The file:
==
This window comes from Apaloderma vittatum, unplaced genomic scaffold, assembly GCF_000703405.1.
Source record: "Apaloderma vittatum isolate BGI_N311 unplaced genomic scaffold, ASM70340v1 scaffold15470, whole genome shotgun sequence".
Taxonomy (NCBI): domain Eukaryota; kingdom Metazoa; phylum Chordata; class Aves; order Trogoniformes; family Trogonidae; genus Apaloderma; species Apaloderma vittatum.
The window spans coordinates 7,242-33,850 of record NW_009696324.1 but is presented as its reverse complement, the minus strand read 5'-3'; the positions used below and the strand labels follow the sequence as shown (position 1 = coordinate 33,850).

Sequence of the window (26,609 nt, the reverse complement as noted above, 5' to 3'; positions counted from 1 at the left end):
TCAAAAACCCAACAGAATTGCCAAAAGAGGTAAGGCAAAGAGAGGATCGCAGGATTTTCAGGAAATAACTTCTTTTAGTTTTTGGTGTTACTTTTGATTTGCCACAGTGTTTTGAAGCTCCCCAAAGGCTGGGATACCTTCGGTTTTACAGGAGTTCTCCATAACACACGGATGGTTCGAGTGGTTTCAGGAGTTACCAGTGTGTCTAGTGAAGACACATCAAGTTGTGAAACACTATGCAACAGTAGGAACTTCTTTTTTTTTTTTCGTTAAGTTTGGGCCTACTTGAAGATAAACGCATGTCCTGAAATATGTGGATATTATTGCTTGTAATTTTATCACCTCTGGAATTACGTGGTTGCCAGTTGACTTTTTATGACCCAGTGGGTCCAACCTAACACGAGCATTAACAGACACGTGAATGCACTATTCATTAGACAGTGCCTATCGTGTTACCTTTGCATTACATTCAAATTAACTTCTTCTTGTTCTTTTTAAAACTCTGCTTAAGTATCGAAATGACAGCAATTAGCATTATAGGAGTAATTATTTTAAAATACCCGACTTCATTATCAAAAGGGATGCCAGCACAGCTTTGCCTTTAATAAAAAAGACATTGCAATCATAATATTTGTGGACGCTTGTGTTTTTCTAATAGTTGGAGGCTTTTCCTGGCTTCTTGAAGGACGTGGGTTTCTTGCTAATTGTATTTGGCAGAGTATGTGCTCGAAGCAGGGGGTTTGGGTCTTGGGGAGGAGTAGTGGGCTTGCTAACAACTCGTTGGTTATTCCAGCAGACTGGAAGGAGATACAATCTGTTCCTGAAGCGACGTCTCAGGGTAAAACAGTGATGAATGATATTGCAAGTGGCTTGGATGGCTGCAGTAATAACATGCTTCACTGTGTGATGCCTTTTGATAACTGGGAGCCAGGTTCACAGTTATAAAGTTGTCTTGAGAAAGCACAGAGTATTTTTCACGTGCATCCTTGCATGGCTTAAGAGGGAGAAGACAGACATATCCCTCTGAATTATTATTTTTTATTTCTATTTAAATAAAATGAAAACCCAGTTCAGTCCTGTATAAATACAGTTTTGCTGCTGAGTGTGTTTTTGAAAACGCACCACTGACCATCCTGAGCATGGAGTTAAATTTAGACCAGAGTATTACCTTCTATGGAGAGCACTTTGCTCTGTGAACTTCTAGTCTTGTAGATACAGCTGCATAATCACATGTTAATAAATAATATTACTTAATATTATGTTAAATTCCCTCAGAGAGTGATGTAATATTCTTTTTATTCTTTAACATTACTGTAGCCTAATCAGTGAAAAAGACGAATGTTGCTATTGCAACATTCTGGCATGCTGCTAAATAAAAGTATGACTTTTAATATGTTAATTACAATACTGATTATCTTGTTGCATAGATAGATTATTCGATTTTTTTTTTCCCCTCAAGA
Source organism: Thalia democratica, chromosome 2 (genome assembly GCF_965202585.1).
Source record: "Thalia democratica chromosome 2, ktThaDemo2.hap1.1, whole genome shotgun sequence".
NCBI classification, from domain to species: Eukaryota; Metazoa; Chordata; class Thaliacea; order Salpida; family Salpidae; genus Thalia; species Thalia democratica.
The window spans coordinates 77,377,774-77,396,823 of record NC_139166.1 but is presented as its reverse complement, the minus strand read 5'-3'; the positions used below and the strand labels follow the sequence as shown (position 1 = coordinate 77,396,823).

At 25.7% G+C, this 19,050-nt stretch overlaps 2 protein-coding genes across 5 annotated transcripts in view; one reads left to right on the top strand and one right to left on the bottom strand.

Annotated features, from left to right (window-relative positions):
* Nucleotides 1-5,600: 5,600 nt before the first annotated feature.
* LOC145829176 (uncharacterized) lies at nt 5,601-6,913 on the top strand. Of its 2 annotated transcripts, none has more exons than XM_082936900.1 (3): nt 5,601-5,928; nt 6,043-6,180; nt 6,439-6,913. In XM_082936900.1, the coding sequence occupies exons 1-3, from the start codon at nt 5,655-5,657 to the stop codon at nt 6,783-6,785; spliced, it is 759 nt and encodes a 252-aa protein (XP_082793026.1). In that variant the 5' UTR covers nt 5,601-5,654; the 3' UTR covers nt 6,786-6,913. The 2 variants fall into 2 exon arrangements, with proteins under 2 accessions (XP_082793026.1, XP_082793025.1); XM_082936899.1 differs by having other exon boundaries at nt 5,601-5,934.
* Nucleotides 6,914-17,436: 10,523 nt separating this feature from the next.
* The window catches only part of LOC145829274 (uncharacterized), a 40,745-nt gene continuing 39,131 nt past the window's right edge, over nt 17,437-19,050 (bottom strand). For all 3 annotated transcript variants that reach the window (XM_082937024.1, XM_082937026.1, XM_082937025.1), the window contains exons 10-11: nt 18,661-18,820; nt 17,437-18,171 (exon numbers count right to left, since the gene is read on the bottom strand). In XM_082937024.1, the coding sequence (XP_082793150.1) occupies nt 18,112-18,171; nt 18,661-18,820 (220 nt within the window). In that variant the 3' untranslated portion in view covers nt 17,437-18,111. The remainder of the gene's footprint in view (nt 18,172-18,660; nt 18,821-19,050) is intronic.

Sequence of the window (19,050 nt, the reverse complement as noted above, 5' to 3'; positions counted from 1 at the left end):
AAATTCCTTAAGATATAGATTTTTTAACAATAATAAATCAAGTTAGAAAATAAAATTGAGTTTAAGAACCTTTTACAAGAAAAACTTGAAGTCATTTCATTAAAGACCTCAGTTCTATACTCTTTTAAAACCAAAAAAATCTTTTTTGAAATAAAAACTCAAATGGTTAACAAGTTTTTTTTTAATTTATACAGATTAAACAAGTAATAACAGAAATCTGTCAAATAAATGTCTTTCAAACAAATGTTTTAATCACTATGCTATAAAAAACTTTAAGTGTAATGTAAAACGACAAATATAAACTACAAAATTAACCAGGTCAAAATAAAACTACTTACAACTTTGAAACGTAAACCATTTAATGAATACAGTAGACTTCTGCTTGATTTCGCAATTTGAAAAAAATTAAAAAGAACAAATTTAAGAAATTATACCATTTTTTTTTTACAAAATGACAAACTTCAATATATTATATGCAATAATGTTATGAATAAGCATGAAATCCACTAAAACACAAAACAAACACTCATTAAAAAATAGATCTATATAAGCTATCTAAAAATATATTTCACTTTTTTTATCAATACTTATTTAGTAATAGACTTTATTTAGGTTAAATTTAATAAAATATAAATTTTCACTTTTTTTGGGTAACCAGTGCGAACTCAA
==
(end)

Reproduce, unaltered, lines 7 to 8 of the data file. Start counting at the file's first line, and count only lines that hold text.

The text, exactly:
Source organism: Thalia democratica, chromosome 2 (genome assembly GCF_965202585.1).
Source record: "Thalia democratica chromosome 2, ktThaDemo2.hap1.1, whole genome shotgun sequence".